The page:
‘Stages’ by Hermann Hesse is a two stanza poem that is separated into one set of twelve lines and another of ten. These sections have been broken down further in this analysis at the places where Hesse placed punctuation. These are the natural moments at which to pause while speaking. The first stanza is divided into three sets of four lines, or quatrains. Each quatrain is a separate thought that connects to the overarching themes of life and death. In the second stanza, the speaker focuses on what comes after death and how God has prepared everyone to face it.
Hesse has imbued this piece with a consistent pattern of rhyme. In the first stanza, it follows a pattern of abacbcdedefg. The pattern changes in the second stanza though. The end sounds start off the same with the lines picking up where the first stanza left off. In the first line he repeats the word “us” and then rhymes “spaces” with “places” from the first stanza. After this, the pattern is wholly different. In its entirety, it looks like abcdcdeffe.
Summary of Stages
The poem begins with the speaker stating that everyone and everything will eventually “fade.” Life is a process that takes one from birth through to the next life. This is not something to fear. Instead, one should prepare for it, accept it, and embrace death when it comes.
Analysis of Stages
As every flower fades and as all youth
Departs, so life at every stage,
So every virtue, so our grasp of truth,
Blooms in its day and may not last forever.
The first stanza begins with the speaker making a basic, yet impactful statement. He says that “every flower fades,” just as “all youth / Departs.” This is something that everyone is well aware of but the fact that it appears at the beginning of the point makes it more impactful. It has a bluntness that draws a reader in and makes one want to continue on.
In the next line, Hesse utilizes the word “stage” referencing the title of the poem. His speaker is discussing life and death as coming in stages. As one lives, each moment comes and then “Departs.” Just as this occurs, so too does one’s “grasp of truth,” come and go. This is a reference to a larger truth. He is concerned with the meaning of life and believes that one might get close to it at points but never be able to fully grasp it.
There is a metaphor in the last line of this section that further elucidates what the speaker is trying to say. Truth comes around once in a while, it “Blooms” and more likely than not, “may not last forever.”
Since life may summon us at every age
Be ready, heart, for parting, new endeavor,
Be ready bravely and without remorse
To find new light that old ties cannot give.
After this somewhat dark start to the poem in which one was abruptly reminded of their own mortality in the next stanza, the speaker describes how life is fickle. It will call one to death, “for parting,” whenever it decides. This is not something that he describes as being depressing though. He states that death is nothing but a “new endeavour.” One must face it “bravely” and “without remorse.”
There is no reason to fight death as it is inevitable. Therefore one might as well look forward to finding “new light” that cannot be found in life.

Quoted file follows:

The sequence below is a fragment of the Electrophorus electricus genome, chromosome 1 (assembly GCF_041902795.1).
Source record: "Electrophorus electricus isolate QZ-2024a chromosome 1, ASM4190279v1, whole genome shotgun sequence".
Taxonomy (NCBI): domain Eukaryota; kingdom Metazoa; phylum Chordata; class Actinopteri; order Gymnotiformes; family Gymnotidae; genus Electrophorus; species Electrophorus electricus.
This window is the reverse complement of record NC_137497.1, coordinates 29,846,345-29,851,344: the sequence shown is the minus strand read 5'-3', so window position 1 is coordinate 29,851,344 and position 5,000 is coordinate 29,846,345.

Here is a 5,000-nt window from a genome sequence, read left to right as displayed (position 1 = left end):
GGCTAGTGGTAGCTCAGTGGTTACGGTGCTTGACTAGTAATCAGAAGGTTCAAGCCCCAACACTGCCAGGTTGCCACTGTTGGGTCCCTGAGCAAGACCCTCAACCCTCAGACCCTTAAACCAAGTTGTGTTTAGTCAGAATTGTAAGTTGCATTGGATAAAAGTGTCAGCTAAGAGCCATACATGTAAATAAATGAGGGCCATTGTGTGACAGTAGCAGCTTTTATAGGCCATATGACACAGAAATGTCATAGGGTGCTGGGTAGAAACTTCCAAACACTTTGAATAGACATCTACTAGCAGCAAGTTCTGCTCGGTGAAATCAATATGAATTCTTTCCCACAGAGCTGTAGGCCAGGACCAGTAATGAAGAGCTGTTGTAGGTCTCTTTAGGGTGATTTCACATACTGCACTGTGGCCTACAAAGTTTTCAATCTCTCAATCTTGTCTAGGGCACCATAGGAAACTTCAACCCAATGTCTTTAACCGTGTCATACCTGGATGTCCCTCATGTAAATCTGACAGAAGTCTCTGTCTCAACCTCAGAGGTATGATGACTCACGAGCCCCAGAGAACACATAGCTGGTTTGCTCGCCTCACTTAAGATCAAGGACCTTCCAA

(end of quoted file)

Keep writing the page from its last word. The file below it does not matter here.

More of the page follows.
In all beginnings dwells a magic force
For guarding us and helping us to live.
Serenely let us move to distant places
And let no sentiments of home detain us.
In the next quatrain the speaker states that when one is born there is a force that “dwells” within the body. It is “magic” and helps one through the stages of life. It is a “guard” in the darkest of times and then when it is time to die, helps one to “move to distant places.” The speaker, perhaps casting his words to God, asks that he, and all others, be allowed to die “Serenely” with no “sentiments.” He sees this kind of death as being ideal.
The Cosmic Spirit seeks not to restrain us
But lifts us stage by stage to wider spaces.
If we accept a home of our own making,
Familiar habit makes for indolence.
In the first section of lines in the second stanza, a reader will notice that the end word “us” is repeated. This connects the first stanza to the second. If the first stanza represents life and one’s preparation for death, then the second is what happens after death. The connection between the two stanzas represents the bridge from life to death the speaker is describing.
Now the speaker is addressing his listener more directly. He states that the “Cosmic Spirit,” a reference to God or any other higher power responsible for creation, does not “seek… to restrain us.” Instead, it is God’s goal to move one from one stage of life to another. One of these stages is death and that has to be accepted.
We must prepare for parting and leave-taking
Or else remain the slave of permanence.
Even the hour of our death may send
Us speeding on to fresh and newer spaces,
And life may summon us to newer races.
So be it, heart: bid farewell without end.
In the final set of lines the speaker states once more, very clearly, that all those on earth must be ready to depart when the time comes. If one does not accept their fate, then they will be a “slave to permanence,” obsessed with trying to avoid death. The speaker describes death as something that can bring about great and positive change.
He believes that everyone should see it as “life” summoning one to “newer races.” In the last line, he refers to his own heart and asks that it “bid farewell without end.” He is ready to face his own death and hopes that his words have convinced others to see the beauty in moving through the stages of life.